AlCl3 Friedal Crafts Alkylation

On page 148 of the organic chemistry textbook, why does the first step illustrate that the electrons from the single bond attack the AlCl3. I did not think that single bonds were a source of electron abundance. I would think that the lone pairs on the Cl would attack AlCl3 and the polarity between R...
by Alan Chien 1J
Mon Feb 29, 2016 7:19 pm
Forum: *Free Energy of Activation vs Activation Energy
Topic: Activated Complex/Transition State
Replies: 1
Views: 294

Activated Complex/Transition State

Are these two terms interchangeable?
by Alan Chien 1J
Mon Feb 29, 2016 7:01 pm
Forum: *Alkanes
Topic: Neo, Iso, Tert, Sec
Replies: 2
Views: 287

Neo, Iso, Tert, Sec

Is this path of thinking correct? Neo and Iso are meant to describe simple parent chains while tert and sec are common names that can describe fairly basic substituents? Thanks!
by Alan Chien 1J
Mon Feb 29, 2016 6:53 pm
Forum: *Alkanes
Topic: Numbering Substituents
Replies: 1
Views: 299

Numbering Substituents

Dr. Lavelle mentioned something about this during lecture today. When deciding the numbering between two names for an alkane, does our priority for the lowest number become solely focused on the substituent that appears first (alphabetically) in our name? Thats seems to contradict a bit with what th...
by Alan Chien 1J
Sun Feb 28, 2016 11:28 am
Forum: *Alkenes
Topic: Benzene vs Phenyl
Replies: 2
Views: 388

Benzene vs Phenyl

What is the difference between the 2? They both look the same to me!
by Alan Chien 1J
Sun Feb 28, 2016 11:09 am
Forum: *Ketones
Topic: 2-Methyl-5-(prop-1-en-2-yl)cyclohex-2-enone
Replies: 1
Views: 382

2-Methyl-5-(prop-1-en-2-yl)cyclohex-2-enone

This is an example on the bottom of page 62 on the organic chemistry texttbook. I was not sure how the substituent prop-1-en-2-yl was named. I understand that the 1 designates which carbon the double bond starts at but what does the 2 represent?
by Alan Chien 1J
Fri Feb 26, 2016 9:04 pm
Forum: *Alkanes
Topic: Things in Parenthesis
Replies: 1
Views: 241

Things in Parenthesis

When we are given a formula of (CH3)2CHCCCH2CH3 vs. CH3Ch2CH(CH3)C(CH3)3, how do we know which carbon the stuff in the parenthesis is attached to?
by Alan Chien 1J
Fri Feb 26, 2016 8:21 pm
Forum: *Cycloalkenes
Topic: Naming Cycloalkenes
Replies: 1
Views: 365

Naming Cycloalkenes

In the organic chemistry textbook, the textbook calls C5H6 cyclopentdiene. Is this correct? I thought the correct prefix for double carbon bonds should be -adiene. So shouldn't it be called cyclopentadiene? Or no?
by Alan Chien 1J
Thu Feb 25, 2016 6:32 pm
Forum: *Alkanes
Topic: Double Headed Arrow
Replies: 4
Views: 621

Re: Double Headed Arrow

Yes. A double headed arrow represents 2 electrons moving. Generally, one headed arrows will appear only for the transfer of electrons form radicals.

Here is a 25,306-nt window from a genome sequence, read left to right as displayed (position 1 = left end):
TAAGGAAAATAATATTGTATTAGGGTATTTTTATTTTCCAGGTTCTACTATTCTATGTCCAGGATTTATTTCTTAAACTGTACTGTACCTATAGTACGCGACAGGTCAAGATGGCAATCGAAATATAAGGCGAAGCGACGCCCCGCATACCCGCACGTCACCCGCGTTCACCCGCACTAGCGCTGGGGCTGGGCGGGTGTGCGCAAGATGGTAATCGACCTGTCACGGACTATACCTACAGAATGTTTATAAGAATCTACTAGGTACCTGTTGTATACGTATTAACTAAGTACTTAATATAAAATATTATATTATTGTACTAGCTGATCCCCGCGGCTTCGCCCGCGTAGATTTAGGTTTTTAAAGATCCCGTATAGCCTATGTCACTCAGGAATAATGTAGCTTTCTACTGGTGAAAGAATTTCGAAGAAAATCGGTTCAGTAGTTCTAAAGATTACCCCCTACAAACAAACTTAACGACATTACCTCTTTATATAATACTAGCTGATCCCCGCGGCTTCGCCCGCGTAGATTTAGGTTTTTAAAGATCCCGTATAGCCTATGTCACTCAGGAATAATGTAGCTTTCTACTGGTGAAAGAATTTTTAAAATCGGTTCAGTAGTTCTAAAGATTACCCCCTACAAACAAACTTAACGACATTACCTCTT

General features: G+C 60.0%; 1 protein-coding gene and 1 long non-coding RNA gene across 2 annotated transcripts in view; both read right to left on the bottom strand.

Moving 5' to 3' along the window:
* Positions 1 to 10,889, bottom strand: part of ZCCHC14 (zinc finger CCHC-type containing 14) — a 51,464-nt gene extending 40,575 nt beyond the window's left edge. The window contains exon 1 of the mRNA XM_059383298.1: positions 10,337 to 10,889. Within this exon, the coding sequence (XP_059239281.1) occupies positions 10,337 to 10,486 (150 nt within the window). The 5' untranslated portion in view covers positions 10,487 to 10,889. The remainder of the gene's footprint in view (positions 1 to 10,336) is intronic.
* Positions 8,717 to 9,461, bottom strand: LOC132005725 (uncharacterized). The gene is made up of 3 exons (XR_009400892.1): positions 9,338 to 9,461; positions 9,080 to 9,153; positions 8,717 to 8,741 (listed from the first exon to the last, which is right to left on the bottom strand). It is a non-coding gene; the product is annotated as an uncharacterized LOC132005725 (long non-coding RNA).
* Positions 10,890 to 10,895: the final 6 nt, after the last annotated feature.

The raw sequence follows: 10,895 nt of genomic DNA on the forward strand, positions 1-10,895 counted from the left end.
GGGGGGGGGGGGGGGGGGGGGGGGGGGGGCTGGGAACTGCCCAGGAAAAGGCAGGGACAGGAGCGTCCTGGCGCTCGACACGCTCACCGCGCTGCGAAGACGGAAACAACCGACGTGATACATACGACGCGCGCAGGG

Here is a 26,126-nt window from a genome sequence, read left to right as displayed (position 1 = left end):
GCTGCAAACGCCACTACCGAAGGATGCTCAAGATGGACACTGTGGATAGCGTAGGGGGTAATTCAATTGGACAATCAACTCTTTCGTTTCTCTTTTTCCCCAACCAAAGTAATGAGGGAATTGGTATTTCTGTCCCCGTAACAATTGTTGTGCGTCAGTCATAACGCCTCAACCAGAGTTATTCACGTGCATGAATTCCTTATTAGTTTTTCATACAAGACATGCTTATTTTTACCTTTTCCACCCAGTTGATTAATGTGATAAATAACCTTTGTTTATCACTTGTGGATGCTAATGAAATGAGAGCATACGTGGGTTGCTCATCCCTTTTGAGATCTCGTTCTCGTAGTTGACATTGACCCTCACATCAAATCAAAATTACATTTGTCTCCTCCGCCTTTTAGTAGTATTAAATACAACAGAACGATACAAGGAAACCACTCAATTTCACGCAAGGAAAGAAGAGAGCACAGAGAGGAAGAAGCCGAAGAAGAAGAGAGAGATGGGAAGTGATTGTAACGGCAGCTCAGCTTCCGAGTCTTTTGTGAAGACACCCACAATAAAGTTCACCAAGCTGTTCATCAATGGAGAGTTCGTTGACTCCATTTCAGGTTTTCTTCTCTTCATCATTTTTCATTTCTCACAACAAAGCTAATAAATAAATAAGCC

by Alan Chien 1J
Thu Feb 25, 2016 6:28 pm
Forum: *Free Energy of Activation vs Activation Energy
Topic: Potential Energy Diagram vs. Free Energy Diagram
Replies: 1
Views: 787

Potential Energy Diagram vs. Free Energy Diagram

How do the two diagrams ( y axis with Pe or Free energy v. course of reaction)? Does potential energy diagrams track the change in enthalpy while the free energy tracks the gibbs free energy?
by Alan Chien 1J
Thu Feb 18, 2016 9:14 pm
Forum: General Rate Laws
Topic: Unique Rate Law
Replies: 1
Views: 317

Unique Rate Law

5E(g)→4K(g)+G(g) This reaction follows a second order rate law with regards to E. What is the initial rate of decomposition of E given that the k, rate constant, is 4x10^-2 and initial concentration of E is 0.050 M. In this situation Rate (initial)=(−1/5)*d[E]/dt = k[E]^2 = 4x10 ^-2 (0.050)^2 = 1x 1...
by Alan Chien 1J
Thu Feb 18, 2016 8:55 pm
Forum: Second Order Reactions
Topic: Half life of second order reactions
Replies: 2
Views: 454

Re: Half life of second order reactions

The half life of a reaction is the time it takes for the concentration to halve. So yes. However, in first order reactions, the time it takes for the reaction to half is constant while in second order reactions, the time it takes for the reactant to half is not constant.
by Alan Chien 1J
Wed Feb 10, 2016 3:47 pm
Forum: Galvanic/Voltaic Cells, Calculating Standard Cell Potentials, Cell Diagrams
Topic: Le Chattelier's Principle
Replies: 1
Views: 229

Le Chattelier's Principle

I am confused how the cell potential shifts given an increase or decrease in products or reactants. If I increase reactants, then the redox reaction will shift to the left. Knowing this can I say anything about the cell potential? And is what I am concluding about the cell potential is the standard ...
by Alan Chien 1J
Wed Feb 10, 2016 12:21 pm
Forum: Galvanic/Voltaic Cells, Calculating Standard Cell Potentials, Cell Diagrams
Topic: Electrolytes
Replies: 1
Views: 230

Electrolytes

What are electrolytes?
by Alan Chien 1J
Wed Feb 10, 2016 9:42 am
Forum: Galvanic/Voltaic Cells, Calculating Standard Cell Potentials, Cell Diagrams
Topic: Cell Diagram Notation
Replies: 1
Views: 305

Cell Diagram Notation

Are cell diagrams solely based off of the two half reactions? As in aqueous things that might cancel out like H+ in the final balanced could show up on both sides of the cell diagram?
by Alan Chien 1J
Tue Feb 09, 2016 9:19 pm
Forum: Gibbs Free Energy Concepts and Calculations
Topic: Sig Fig Given K
Replies: 1
Views: 342

Sig Fig Given K